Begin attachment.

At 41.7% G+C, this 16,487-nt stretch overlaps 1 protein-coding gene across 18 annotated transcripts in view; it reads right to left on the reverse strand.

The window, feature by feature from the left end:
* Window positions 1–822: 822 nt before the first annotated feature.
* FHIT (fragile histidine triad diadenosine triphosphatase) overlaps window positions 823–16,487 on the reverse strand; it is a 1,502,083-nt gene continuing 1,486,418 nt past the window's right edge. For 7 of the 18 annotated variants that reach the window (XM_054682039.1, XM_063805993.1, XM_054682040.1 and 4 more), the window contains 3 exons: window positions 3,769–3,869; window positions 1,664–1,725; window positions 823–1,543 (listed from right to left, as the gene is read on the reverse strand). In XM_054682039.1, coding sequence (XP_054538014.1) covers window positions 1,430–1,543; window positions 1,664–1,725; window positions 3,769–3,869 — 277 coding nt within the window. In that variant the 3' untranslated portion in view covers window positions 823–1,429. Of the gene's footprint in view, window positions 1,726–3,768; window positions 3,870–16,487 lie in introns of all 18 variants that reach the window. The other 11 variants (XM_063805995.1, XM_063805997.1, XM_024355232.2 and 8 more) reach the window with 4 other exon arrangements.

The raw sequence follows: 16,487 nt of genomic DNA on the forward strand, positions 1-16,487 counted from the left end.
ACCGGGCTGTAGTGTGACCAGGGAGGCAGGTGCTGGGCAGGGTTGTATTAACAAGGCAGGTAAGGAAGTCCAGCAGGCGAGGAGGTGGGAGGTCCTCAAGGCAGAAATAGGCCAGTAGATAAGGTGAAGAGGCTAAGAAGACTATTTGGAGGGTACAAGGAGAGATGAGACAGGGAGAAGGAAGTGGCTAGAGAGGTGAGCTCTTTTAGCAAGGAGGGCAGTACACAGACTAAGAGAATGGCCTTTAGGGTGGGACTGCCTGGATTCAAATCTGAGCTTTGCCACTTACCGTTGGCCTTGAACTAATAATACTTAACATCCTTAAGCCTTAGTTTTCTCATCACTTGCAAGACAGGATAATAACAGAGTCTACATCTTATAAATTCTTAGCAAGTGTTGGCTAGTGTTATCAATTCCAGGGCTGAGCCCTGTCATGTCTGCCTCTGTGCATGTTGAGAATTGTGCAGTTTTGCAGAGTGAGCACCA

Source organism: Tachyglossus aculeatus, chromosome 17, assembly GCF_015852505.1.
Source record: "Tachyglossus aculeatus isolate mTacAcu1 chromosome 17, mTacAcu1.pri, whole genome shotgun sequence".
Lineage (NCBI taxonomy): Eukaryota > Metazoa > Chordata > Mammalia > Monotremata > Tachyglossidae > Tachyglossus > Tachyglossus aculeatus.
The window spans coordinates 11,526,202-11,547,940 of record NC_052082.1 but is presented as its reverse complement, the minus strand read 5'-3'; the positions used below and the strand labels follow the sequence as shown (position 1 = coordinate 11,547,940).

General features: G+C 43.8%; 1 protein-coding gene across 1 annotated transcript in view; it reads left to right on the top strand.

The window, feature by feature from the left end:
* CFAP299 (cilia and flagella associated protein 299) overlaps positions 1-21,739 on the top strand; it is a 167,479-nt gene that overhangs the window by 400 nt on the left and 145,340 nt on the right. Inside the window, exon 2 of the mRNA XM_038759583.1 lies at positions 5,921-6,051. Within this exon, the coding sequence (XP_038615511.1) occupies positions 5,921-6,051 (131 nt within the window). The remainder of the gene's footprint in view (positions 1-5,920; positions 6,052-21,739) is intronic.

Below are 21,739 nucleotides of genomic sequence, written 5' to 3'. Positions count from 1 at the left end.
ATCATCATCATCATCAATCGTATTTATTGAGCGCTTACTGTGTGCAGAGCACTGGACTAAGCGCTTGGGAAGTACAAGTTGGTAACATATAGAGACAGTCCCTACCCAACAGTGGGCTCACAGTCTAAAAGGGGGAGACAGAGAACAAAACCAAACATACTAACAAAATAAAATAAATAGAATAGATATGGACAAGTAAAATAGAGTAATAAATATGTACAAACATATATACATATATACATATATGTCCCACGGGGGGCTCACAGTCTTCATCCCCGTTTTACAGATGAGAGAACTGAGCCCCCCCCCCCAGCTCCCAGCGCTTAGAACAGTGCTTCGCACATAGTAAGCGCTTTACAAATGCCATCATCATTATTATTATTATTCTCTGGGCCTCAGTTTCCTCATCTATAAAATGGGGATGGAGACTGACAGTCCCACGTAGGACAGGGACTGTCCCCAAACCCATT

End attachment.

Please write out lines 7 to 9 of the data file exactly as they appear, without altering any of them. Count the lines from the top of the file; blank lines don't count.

Source organism: Tachyglossus aculeatus, chromosome 17, assembly GCF_015852505.1.
Source record: "Tachyglossus aculeatus isolate mTacAcu1 chromosome 17, mTacAcu1.pri, whole genome shotgun sequence".
Lineage (NCBI taxonomy): Eukaryota > Metazoa > Chordata > Mammalia > Monotremata > Tachyglossidae > Tachyglossus > Tachyglossus aculeatus.